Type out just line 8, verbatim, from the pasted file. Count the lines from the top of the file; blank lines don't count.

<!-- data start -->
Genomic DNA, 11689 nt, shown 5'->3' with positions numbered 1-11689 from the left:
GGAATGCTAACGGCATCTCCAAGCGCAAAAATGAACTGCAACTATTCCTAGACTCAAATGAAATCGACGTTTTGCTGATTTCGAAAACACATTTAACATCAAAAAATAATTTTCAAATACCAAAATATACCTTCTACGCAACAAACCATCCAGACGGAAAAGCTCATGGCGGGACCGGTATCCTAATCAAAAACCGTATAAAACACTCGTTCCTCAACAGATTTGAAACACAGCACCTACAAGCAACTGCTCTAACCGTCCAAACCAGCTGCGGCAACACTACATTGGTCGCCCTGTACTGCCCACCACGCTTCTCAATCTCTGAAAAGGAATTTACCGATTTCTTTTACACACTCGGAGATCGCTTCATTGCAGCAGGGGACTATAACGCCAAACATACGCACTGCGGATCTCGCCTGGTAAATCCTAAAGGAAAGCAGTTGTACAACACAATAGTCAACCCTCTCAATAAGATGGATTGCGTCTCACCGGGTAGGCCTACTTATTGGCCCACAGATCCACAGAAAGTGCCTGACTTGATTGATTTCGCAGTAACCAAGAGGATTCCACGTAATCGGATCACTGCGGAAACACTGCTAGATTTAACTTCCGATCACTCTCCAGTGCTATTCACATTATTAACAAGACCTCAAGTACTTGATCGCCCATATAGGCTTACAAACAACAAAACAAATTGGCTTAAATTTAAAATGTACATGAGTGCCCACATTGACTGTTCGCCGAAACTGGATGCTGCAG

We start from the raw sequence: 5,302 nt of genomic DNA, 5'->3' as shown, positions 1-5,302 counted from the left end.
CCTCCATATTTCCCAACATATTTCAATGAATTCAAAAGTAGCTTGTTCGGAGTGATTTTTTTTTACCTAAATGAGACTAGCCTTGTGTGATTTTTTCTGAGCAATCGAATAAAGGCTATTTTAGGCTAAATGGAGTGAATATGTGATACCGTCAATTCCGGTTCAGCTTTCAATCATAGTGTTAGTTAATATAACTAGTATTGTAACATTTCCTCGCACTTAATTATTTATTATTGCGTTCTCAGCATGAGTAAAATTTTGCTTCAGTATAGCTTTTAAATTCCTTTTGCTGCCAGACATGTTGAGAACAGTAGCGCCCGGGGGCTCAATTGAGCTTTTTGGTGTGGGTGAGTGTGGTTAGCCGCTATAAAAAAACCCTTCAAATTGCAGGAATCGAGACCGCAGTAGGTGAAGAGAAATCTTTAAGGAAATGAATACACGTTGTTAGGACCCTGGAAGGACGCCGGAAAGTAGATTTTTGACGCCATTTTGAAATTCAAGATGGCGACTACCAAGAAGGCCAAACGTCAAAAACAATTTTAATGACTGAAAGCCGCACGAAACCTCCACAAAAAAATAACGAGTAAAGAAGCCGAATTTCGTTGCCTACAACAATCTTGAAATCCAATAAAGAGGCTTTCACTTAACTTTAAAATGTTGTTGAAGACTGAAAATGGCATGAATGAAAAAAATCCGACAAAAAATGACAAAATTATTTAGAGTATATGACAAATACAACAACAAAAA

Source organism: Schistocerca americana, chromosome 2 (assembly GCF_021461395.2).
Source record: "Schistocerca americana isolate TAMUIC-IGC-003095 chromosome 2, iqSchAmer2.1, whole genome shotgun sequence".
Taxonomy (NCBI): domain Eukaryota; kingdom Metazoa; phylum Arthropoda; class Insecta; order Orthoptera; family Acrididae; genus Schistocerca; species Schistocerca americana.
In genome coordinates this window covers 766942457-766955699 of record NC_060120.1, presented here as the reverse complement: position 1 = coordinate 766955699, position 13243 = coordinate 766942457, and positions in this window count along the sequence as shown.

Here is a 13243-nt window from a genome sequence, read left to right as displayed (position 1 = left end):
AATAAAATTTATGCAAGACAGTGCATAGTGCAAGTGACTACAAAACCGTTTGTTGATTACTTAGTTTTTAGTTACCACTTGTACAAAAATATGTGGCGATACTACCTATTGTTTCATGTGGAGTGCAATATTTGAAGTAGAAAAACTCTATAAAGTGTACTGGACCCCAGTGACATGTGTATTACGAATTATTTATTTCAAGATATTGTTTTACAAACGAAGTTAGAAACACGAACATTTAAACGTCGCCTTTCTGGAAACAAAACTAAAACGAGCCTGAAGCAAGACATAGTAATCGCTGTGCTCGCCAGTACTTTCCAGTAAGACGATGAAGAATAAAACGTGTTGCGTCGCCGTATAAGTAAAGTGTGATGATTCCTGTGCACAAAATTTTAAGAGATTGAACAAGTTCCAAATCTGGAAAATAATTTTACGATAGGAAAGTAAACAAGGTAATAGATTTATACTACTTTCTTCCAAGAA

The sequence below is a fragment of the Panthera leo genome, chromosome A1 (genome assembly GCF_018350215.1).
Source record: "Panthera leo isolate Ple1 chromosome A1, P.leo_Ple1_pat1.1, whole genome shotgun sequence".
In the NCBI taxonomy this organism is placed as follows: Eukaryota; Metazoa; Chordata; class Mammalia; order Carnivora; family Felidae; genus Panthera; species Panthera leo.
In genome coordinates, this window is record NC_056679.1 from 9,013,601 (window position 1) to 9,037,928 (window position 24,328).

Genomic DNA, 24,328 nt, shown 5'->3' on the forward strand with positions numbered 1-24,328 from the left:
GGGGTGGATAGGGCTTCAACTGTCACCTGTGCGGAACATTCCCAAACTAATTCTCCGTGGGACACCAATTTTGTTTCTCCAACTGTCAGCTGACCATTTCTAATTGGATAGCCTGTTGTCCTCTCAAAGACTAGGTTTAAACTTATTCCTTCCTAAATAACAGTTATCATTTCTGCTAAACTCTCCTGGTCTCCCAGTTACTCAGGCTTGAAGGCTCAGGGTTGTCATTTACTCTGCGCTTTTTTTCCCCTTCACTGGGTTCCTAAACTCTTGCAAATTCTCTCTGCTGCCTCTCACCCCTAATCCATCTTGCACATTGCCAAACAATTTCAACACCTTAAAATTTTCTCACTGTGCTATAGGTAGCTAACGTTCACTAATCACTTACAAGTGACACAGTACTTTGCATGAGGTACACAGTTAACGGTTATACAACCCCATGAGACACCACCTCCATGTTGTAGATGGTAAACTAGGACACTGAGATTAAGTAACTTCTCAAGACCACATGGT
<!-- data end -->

In genome coordinates this window covers 766942457-766955699 of record NC_060120.1, presented here as the reverse complement: position 1 = coordinate 766955699, position 13243 = coordinate 766942457, and positions in this window count along the sequence as shown.